It is an assumption that is widely acknowledged within Australia that the Country of Australia achieved independence on January the 1st 1901. This statement however is erroneous in that absolute independence could not be achieved in one step such as federation. To genuinely attain legal and political independence many steps that are still being taken need to be completed. Australia is independent to the extent that it governs itself, however its decisions are affected by the past and thus it cannot be thought of as indisputably independent until these historical milestones cease to influence the legal system. This essay establishes why Australia has not yet achieved full independence and how complete independence can be reached. Initially however the steps that have been taken towards independence will be highlighted. Following which are the steps which can be taken, that will result in supreme independence. It will ascertain conclusively that Australia is not yet legally or politically independent and that several steps remain to be fulfilled to acquire such independence.

Although the constitution came into affect on the 1st of January 1901, “Australia was still not a true nation” (Sammut 2002:43) because it was still “defined as part of the British empire” (Sammut 2002:43). The new Federal government and the states were still subject to the Colonial Validity Act of 1865, allowing British legal supremacy over the Commonwealth. The Commonwealth still had the same powers it was simply distributed differently (Palmer 2004). In section 8 of the Constitution Australia remains a “self-governing colony within the British Empire.” This stance is maintained by Palmer elaborating that Australia (Palmer 2004) still had symbolic ties to a British Monarch, “God save the Queen” as the national anthem and the Union Jack for the national flag. Federation did not deliver independence to Australia.

During the peace conference in Versailles 1919 Australia took another step closer to independence. The Covenant of this conference hereby referred to as the Covenant of the League of Nations stipulates in Article 1 paragraph 2 that “any… State… may become a member of the league.” This allowed that the Commonwealth could be “acknowledged as a nation” (Christopher 2000:1) despite the Constitution labelling Australia as a “self-governing colony within the British Empire” (Palmer 2004:4). Therefore internationally Australia was gaining respect not as a mere outpost of Britain but as a self-sufficient country. Politically this seems rather insignificant, however it is this acknowledgement that preluded the consequences of the 1923 Imperial Conference.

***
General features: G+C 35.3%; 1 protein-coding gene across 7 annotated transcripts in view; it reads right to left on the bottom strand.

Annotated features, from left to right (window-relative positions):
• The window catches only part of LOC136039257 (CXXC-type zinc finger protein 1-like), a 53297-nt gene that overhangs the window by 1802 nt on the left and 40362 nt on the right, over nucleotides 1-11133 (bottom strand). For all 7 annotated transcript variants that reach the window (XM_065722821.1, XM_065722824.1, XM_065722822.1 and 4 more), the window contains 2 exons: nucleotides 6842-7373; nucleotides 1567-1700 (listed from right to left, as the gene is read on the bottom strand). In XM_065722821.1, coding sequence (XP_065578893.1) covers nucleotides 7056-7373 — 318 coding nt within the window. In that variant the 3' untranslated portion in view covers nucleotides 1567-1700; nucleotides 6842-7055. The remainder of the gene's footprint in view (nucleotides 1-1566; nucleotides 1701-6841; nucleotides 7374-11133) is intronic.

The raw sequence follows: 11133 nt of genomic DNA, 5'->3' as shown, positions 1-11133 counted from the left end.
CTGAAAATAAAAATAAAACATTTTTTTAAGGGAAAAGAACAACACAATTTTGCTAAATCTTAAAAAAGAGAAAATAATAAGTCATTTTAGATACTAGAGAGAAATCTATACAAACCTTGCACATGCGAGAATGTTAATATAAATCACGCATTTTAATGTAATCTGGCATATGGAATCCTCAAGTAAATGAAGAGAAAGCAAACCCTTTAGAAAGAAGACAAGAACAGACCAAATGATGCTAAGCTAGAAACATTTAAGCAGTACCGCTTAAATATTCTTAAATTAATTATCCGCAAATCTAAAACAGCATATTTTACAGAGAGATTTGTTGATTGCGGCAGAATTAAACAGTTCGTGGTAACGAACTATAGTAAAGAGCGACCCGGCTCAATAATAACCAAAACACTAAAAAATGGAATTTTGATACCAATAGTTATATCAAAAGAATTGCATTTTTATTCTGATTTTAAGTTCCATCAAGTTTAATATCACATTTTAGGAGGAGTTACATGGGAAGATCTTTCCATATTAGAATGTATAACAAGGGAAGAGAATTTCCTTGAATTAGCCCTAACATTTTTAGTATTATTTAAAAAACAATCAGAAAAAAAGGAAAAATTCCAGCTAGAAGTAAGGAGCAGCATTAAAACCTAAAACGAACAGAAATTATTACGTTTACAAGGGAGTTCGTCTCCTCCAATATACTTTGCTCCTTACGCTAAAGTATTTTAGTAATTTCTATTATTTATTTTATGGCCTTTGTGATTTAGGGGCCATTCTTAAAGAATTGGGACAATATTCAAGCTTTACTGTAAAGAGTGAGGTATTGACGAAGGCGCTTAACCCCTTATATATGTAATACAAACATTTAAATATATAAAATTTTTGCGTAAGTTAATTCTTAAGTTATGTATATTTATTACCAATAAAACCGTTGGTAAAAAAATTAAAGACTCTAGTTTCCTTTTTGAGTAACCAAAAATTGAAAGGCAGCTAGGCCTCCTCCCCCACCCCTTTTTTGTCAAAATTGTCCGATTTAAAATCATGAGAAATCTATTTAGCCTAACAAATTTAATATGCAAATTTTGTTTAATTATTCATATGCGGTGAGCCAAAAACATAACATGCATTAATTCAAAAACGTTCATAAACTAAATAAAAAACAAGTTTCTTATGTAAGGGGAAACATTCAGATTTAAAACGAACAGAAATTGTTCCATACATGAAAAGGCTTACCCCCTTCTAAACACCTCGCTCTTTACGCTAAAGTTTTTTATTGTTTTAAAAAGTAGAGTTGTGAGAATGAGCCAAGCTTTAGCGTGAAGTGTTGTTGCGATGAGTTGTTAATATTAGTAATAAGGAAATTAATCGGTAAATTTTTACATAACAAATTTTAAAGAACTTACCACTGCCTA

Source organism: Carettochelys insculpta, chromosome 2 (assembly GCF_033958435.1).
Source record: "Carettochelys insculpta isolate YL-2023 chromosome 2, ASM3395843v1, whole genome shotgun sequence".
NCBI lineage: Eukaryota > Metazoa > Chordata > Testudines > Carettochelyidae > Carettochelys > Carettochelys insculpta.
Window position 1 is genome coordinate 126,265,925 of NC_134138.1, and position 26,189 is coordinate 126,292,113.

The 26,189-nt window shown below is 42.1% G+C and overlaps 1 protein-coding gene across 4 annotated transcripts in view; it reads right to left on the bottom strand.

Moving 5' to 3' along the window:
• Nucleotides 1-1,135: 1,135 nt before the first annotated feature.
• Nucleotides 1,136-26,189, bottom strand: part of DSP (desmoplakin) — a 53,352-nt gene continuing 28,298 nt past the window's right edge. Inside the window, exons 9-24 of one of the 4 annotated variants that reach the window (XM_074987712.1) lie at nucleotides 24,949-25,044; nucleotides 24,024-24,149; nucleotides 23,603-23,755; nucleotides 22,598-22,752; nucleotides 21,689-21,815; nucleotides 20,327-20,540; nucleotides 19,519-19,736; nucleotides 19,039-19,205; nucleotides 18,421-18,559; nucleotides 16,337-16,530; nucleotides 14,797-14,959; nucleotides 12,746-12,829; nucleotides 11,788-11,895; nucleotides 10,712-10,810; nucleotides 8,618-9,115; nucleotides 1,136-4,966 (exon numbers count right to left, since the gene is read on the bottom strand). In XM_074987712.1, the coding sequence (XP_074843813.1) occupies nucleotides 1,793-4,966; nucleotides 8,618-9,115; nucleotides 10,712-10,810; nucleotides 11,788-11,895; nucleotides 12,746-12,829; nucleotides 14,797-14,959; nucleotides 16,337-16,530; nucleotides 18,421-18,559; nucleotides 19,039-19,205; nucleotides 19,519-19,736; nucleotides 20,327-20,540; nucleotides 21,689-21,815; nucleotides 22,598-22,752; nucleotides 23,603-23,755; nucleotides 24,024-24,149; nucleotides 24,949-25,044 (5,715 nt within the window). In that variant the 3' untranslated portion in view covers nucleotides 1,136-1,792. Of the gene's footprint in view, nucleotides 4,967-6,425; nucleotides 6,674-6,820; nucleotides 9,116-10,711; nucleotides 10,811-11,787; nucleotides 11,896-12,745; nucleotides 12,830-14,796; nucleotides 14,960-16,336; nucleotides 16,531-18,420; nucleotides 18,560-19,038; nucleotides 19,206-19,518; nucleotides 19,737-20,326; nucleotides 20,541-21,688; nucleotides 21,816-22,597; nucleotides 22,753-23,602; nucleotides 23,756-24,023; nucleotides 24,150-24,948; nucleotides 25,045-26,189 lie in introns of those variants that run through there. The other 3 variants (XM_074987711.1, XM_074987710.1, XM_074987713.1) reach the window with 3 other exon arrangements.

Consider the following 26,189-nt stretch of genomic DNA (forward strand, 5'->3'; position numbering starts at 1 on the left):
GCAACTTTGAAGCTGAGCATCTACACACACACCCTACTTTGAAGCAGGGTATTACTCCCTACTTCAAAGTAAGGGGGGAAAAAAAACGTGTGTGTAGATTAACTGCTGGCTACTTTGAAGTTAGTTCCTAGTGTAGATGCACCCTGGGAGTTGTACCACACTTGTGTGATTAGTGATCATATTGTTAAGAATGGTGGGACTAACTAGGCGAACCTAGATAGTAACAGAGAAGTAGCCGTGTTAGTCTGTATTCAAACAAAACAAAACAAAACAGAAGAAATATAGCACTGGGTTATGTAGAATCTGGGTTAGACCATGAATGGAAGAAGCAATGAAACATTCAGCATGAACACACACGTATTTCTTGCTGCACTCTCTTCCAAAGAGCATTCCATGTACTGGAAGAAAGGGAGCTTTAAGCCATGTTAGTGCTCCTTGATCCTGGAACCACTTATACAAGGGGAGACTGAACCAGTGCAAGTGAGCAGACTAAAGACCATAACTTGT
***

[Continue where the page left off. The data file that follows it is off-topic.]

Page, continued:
After the 1907 Imperial Conference all self-governing colonies were deemed to be referred to as “Dominions.” At the 1923 Imperial Conference there was a consensus made that Dominions could “conclude treaties and agreements with foreign powers” (Palmer 2003:5). In addition to this if the now Dominions wished they were given the ability to administer their own military defence. Given that internal sovereignty had not yet been achieved yet diplomatic powers had been attained this appeared as a astonishing paradox (Evatt 1967). However paradox aside, an autonomous ability to associate through treaties with other foreign powers was gained. Thus Australia was one step closer towards absolute independence.

Using the outline given by Hudson and Sharp, the four ties connecting Australia to Britain are the “executive, legislative, diplomatic and judicial” (Hudson and Sharp 1988:136). As discussed previously despite the paradox “diplomatic… independence was achieved by the Dominions in 1923” (Gare 1999:253). As for the executive tie “the right of direct access to the monarch ceded… by the 1926 Balfour Declaration” (Gare 1999:252). So what remains are the legislative repercussions of the Colonial Validity Act of 1865 and the Judicial tie through access to the Privy Council. However these two aspects of connection go further than the superficial responses of the Australia Acts of 1986 and the Statute of Westminster 1931.

Initially however it was seen by Hudson and Sharp that “Australia became an independent nation state on the 11th December 1931” (Hudson and Sharp 1988:138). This date being the date of reception of the Statute of Westminster which did “give dominions legislative freedom to amend or repeal legislation… applied to them” (Hudson and Sharp 1988:119) from Britain. This meant that the dominions were allowed to pass domestic legislation that would’ve otherwise been regarded as “repugnant” (Gare 1999). Thus in Hudson and Sharp’s view after the statute of Westminster legislative, executive and diplomatic independence had been gained. However there are several details Hudson and Sharp have overlooked in their argument, which destabilizes their argument and deems it incorrect.

One such technical point on conjecture is that the legislation was “not adopted by… parliament for more than a decade” (Gare 1999:253) after its proposal in 1931. Thus the Statute of Westminster may have delivered legislative authority, but not until 1942 (Palmer 2004) in contrast to Hudson and Sharp’s 1931 claim. Their argument is that “Independence given” (Hudson and Sharp 1988:33) is the same as independence taken (Gare 1999); unfortunately this is not the legislative viewpoint.

Addressing Hudson and Sharp’s four-point plan of argument, judicial independence still remained to be dealt with. The British Privy Council continued to hear Australian appeals despite the “Apparent acquisition of… autonomy” (Gare 1999:253) by the Statute of Westminster. As a result although the executive, diplomatic and legislative ties to the crown had been sufficiently severed after 1841, the judicial link of the ability to appeal to the Privy Council compromised the notion of legitimate independence because of it being a British institution, an institution that utilized British precedent.

The basis behind Hudson and Sharp's argument is not the enactment of the Australia Acts 1986 which abolished the appeals to the Privy Council but the wording or the preamble which describes Australia as an already “sovereign, independent and federated nation” (Hudson and Sharp 1988:133). This overtly fails to acknowledge the remaining judicial link to Britain. Ergo Hudson and Sharps’ case stating that Australia became “an independent nation state on the 11th of December 1931” (Hudson and Sharp 1988:138) is redundant. Australia did not achieve independence before 1986.